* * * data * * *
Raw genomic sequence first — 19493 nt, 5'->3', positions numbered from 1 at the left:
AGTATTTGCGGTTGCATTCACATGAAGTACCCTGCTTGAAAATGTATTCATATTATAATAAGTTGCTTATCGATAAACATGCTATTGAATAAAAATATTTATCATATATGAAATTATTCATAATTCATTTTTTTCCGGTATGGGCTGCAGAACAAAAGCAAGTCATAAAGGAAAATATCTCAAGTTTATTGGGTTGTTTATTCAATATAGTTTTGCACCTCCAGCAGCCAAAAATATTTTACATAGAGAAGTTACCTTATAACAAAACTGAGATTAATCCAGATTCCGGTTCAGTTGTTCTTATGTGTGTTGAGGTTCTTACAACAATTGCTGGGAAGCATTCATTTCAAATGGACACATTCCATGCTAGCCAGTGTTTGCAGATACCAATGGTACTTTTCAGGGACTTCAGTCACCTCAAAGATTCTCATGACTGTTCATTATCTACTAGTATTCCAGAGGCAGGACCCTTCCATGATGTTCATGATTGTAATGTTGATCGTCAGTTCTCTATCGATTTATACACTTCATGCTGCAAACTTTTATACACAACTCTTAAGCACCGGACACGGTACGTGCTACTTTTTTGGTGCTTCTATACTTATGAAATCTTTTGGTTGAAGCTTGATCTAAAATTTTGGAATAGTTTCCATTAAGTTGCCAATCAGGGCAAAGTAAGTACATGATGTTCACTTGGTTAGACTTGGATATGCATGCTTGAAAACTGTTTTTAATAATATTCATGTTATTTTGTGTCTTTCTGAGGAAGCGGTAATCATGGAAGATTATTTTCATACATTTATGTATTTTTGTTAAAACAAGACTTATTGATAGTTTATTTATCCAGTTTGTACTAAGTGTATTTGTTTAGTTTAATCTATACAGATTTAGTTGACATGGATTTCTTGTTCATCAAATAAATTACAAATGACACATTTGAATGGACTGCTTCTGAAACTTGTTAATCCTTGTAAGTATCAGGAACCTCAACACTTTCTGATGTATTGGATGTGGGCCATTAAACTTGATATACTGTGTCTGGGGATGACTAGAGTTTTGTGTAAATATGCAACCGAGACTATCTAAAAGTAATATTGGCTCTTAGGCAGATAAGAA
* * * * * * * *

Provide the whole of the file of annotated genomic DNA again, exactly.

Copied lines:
Raw genomic sequence first — 19493 nt, 5'->3', positions numbered from 1 at the left:
AGTATTTGCGGTTGCATTCACATGAAGTACCCTGCTTGAAAATGTATTCATATTATAATAAGTTGCTTATCGATAAACATGCTATTGAATAAAAATATTTATCATATATGAAATTATTCATAATTCATTTTTTTCCGGTATGGGCTGCAGAACAAAAGCAAGTCATAAAGGAAAATATCTCAAGTTTATTGGGTTGTTTATTCAATATAGTTTTGCACCTCCAGCAGCCAAAAATATTTTACATAGAGAAGTTACCTTATAACAAAACTGAGATTAATCCAGATTCCGGTTCAGTTGTTCTTATGTGTGTTGAGGTTCTTACAACAATTGCTGGGAAGCATTCATTTCAAATGGACACATTCCATGCTAGCCAGTGTTTGCAGATACCAATGGTACTTTTCAGGGACTTCAGTCACCTCAAAGATTCTCATGACTGTTCATTATCTACTAGTATTCCAGAGGCAGGACCCTTCCATGATGTTCATGATTGTAATGTTGATCGTCAGTTCTCTATCGATTTATACACTTCATGCTGCAAACTTTTATACACAACTCTTAAGCACCGGACACGGTACGTGCTACTTTTTTGGTGCTTCTATACTTATGAAATCTTTTGGTTGAAGCTTGATCTAAAATTTTGGAATAGTTTCCATTAAGTTGCCAATCAGGGCAAAGTAAGTACATGATGTTCACTTGGTTAGACTTGGATATGCATGCTTGAAAACTGTTTTTAATAATATTCATGTTATTTTGTGTCTTTCTGAGGAAGCGGTAATCATGGAAGATTATTTTCATACATTTATGTATTTTTGTTAAAACAAGACTTATTGATAGTTTATTTATCCAGTTTGTACTAAGTGTATTTGTTTAGTTTAATCTATACAGATTTAGTTGACATGGATTTCTTGTTCATCAAATAAATTACAAATGACACATTTGAATGGACTGCTTCTGAAACTTGTTAATCCTTGTAAGTATCAGGAACCTCAACACTTTCTGATGTATTGGATGTGGGCCATTAAACTTGATATACTGTGTCTGGGGATGACTAGAGTTTTGTGTAAATATGCAACCGAGACTATCTAAAAGTAATATTGGCTCTTAGGCAGATAAGAA